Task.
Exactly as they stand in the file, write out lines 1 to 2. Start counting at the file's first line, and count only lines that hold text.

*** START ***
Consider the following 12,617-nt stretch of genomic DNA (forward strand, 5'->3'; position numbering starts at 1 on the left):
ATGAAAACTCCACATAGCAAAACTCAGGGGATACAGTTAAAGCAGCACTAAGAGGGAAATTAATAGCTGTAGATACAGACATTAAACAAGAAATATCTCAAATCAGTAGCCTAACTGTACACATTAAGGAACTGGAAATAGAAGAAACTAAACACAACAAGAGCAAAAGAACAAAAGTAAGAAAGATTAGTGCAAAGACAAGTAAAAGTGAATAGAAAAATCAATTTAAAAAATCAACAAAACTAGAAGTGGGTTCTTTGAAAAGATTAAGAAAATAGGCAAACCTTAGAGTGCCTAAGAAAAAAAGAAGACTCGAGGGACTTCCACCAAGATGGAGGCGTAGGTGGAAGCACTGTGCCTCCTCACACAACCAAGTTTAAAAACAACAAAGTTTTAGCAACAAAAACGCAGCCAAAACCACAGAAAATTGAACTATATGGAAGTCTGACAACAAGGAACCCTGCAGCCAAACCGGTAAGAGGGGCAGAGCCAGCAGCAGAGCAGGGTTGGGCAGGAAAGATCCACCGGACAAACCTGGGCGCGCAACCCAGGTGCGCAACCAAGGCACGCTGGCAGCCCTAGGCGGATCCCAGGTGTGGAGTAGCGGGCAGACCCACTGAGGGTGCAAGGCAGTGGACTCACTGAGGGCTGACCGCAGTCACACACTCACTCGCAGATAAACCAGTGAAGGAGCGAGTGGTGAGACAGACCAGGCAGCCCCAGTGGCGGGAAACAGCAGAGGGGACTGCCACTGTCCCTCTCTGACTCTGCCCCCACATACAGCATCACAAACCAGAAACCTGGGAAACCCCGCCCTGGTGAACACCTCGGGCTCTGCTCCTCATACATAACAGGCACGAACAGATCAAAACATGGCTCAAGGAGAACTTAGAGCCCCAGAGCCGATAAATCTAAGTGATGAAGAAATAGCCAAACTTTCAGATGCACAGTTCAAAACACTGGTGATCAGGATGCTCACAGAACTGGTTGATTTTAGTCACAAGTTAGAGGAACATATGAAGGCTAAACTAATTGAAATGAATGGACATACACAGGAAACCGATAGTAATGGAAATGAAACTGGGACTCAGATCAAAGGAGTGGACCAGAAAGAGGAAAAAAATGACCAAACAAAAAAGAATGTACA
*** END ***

Consider the following 12,617-nt stretch of genomic DNA (forward strand, 5'->3'; position numbering starts at 1 on the left):
ATGAAAACTCCACATAGCAAAACTCAGGGGATACAGTTAAAGCAGCACTAAGAGGGAAATTAATAGCTGTAGATACAGACATTAAACAAGAAATATCTCAAATCAGTAGCCTAACTGTACACATTAAGGAACTGGAAATAGAAGAAACTAAACACAACAAGAGCAAAAGAACAAAAGTAAGAAAGATTAGTGCAAAGACAAGTAAAAGTGAATAGAAAAATCAATTTAAAAAATCAACAAAACTAGAAGTGGGTTCTTTGAAAAGATTAAGAAAATAGGCAAACCTTAGAGTGCCTAAGAAAAAAAGAAGACTCGAGGGACTTCCACCAAGATGGAGGCGTAGGTGGAAGCACTGTGCCTCCTCACACAACCAAGTTTAAAAACAACAAAGTTTTAGCAACAAAAACGCAGCCAAAACCACAGAAAATTGAACTATATGGAAGTCTGACAACAAGGAACCCTGCAGCCAAACCGGTAAGAGGGGCAGAGCCAGCAGCAGAGCAGGGTTGGGCAGGAAAGATCCACCGGACAAACCTGGGCGCGCAACCCAGGTGCGCAACCAAGGCACGCTGGCAGCCCTAGGCGGATCCCAGGTGTGGAGTAGCGGGCAGACCCACTGAGGGTGCAAGGCAGTGGACTCACTGAGGGCTGACCGCAGTCACACACTCACTCGCAGATAAACCAGTGAAGGAGCGAGTGGTGAGACAGACCAGGCAGCCCCAGTGGCGGGAAACAGCAGAGGGGACTGCCACTGTCCCTCTCTGACTCTGCCCCCACATACAGCATCACAAACCAGAAACCTGGGAAACCCCGCCCTGGTGAACACCTCGGGCTCTGCTCCTCATACATAACAGGCACGAACAGATCAAAACATGGCTCAAGGAGAACTTAGAGCCCCAGAGCCGATAAATCTAAGTGATGAAGAAATAGCCAAACTTTCAGATGCACAGTTCAAAACACTGGTGATCAGGATGCTCACAGAACTGGTTGATTTTAGTCACAAGTTAGAGGAACATATGAAGGCTAAACTAATTGAAATGAATGGACATACACAGGAAACCGATAGTAATGGAAATGAAACTGGGACTCAGATCAAAGGAGTGGACCAGAAAGAGGAAAAAAATGACCAAACAAAAAAGAATGTACA